Grade: B-
Not rated (would be PG-13 for brief nudity and adult elements)

Thus far in her career, Chicago-born musician-actress-filmmaker Haroula Rose is probably best known for her soundtrack contribution to American Horror Story and her involvement as an associate producer for Fruitvale Station. Like the latter, her first directorial feature, Once Upon a River, also tackles a serious subject and endemic problem.

Every 73 seconds, an American is sexually assaulted, with one out of six women the victim of an attempted or successful rape. Youths between the ages of 12 and17 are the most vulnerable. Fifty-five percent of sexual assaults happen at or near the victim’s home, and it isn’t usually “stranger danger”. More often it’s a friend of the family, a neighbor, or even a family member. And in an average year, it’s estimated that there are anywhere from 1.3 to 1.5 million runaway and homeless youths in the U.S.

So yeah, this film deals with serious subjects that can be especially relevant for American teens and their parents. While it treats the material in a frank way, there’s nothing gratuitous or sensationalized. Maybe that’s because Once Upon a River has a strong female presence, both behind the camera and onscreen. In addition to directing, Rose wrote the screenplay based on a novel by Bonnie Jo Campbell and also shared a producing credit. The film was shot by cinematographer Charlotte Hornsby (Hair Wolf), the production design, set decoration, costume design, and makeup were all done by women, and the casting director was also a woman. Onscreen, New York-trained actress Kenadi DelaCerna carries the film with her strong presence as a biracial 15 year old—younger than her usual range.

NPR called the novel’s main character, Margo Crane, “the most realistic underage runaway in modern fiction,” and that’s true for this 2019 film adaptation as well. Margo has been raised by her Native American father (Tatanka Means), who gave up drinking the day the girl’s mother left them to “find” herself (which people were doing in the sixties). The film is set in 1977 in the small fictional town of Murrayville in rural Michigan, where prejudice against Native Americans and the class inequity are apparent. Margo appreciates her father and the skills he taught her—she carries around a book about Annie Oakley and has become a crack shot herself—but she clearly misses having a mother in the house and like any teen wants more than life is currently giving her.

When her father’s half-brother begins to “groom” her, we know that there will be an attempted seduction or rape. What we can’t see coming is the chain of tragic events that will result from it, or that Margo would have to leave Murrayville by pushing off in a rowboat on the Stark River—a fictional body of water that’s there for plot and symbolic purposes.

Margo has encounters along the way, including an “erasure” moment where instead of being taken she gives herself freely to a young Cherokee (Ajuawak Kapashesit) who had helped her cover a lot of ground in her journey to reach the last-known address of her mother (Josephine Decker). And, deprived of any assistance from her own family, she finds unlikely guides and helpers in the emphysemic (and ironically nicknamed) chain-smoking old white man “Smoke” (John Ashton) and his Black best friend, Fishbone (Kenn E. Head).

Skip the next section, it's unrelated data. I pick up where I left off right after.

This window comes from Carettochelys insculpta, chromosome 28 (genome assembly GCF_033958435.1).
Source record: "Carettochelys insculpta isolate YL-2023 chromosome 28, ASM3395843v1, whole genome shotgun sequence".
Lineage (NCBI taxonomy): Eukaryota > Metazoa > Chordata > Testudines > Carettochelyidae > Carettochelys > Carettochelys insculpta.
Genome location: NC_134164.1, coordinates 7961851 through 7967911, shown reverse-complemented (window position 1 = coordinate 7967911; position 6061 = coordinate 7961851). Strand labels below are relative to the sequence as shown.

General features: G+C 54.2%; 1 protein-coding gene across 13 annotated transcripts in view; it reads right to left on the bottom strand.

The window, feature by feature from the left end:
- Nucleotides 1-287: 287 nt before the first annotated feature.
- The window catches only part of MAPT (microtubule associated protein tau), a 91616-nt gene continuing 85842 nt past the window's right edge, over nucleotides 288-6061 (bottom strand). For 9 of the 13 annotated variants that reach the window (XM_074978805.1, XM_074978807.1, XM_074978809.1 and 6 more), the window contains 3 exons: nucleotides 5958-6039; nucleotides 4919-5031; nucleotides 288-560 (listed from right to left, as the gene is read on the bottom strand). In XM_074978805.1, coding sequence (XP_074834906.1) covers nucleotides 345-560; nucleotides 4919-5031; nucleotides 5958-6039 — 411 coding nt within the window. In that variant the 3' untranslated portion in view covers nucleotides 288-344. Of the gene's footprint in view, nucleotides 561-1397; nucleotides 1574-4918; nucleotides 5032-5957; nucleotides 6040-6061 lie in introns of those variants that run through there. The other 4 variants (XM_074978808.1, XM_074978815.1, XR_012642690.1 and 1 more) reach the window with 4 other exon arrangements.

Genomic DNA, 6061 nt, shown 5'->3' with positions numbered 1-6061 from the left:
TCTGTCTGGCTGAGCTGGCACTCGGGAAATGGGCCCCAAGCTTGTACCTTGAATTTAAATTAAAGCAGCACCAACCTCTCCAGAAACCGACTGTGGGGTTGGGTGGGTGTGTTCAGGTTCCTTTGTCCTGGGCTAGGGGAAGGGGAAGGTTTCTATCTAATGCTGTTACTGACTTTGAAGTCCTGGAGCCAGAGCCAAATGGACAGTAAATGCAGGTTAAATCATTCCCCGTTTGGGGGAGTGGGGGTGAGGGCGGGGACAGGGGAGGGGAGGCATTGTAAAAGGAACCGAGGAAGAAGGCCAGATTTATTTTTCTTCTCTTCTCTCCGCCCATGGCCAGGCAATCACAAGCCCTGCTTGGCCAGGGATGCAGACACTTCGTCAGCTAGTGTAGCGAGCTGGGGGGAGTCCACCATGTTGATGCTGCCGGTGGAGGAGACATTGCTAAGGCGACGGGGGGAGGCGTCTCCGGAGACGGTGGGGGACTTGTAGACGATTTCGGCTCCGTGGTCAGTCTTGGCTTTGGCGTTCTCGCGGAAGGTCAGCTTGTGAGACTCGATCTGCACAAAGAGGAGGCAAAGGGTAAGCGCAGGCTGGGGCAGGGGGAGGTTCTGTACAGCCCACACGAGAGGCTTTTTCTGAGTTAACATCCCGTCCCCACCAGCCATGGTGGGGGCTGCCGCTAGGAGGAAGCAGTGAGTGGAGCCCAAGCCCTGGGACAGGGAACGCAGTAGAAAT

Once Upon a River ironically echoes the “Once Upon a Time” fairy tales that children grow up with, but while it would be tempting to call this a coming-of-age film, Margo’s view of the world and character already seem to have been formed. She’s a skilled survivalist who encounters series of events that put those skills to the test and, if anything, reinforce those interiorized world views—though we don’t really know much about what Margo is thinking. She’s quiet and keeps her thoughts to herself, and that adds to the quiet mystery of the film.

I wouldn’t go so far as to say this is a completely new journey, but it’s an understated, realistic one. We’ve seen many films like it, in one way or another, but the characters and the heart of Once Upon a River make it worth your while. It might be the least preachy, most matter-of-fact treatment of sensitive subjects (rape, murder, abortion, suicide) that you’ll find, which makes it an easier film to watch as a family . . . and discuss.

Once Upon a River did well at the slough of small festivals it participated in, winning awards at the American Film Festival, BendFilm Festival, Boston Film Festival, Gallup Film Festival, Red Nation Film Festival, Sun Valley Film Festival, and Tallgrass International Film Festival. The Chicago Sun-Times called it “Beautiful. Shocking. Moving. Haunting. Lovely. Lasting.” In other words, it’s a promising debut from Rose.

Entire family: No (ages 13 and older)
Run time: 92 min., Color
Studio/Distributor: Film Movement
Aspect ratio: 2.39:1 widescreen
Featured audio: Digital 5.1 Surround
Bonus features: C-
Amazon link
Not rated (would be PG-13)

Language: 3/10—Minor swearwords used occasionally, but consistent with the film’s understated style and tone 

Sex: 5/10—Two sex scenes, with intercourse depicted but nothing graphic shown in one scene; the other shows bare chests on both parties in muted light in a scene that’s considerably shorter than those shot by men; there’s also a shower scene that shows nothing

Violence: 5/10—Animals are shot and so are two people; there are two deaths in the film, both of them downplayed with nothing graphic shown

Adult situations: 5/10—Margo’s whole journey is really a series of adult situations, and there is both drinking and some drug use, but it’s tastefully handled

Takeaway: Once Upon a River is a solid first feature from Rose, whose style, as reinforced by cinematographer Hornsby, seems to be quietly powerful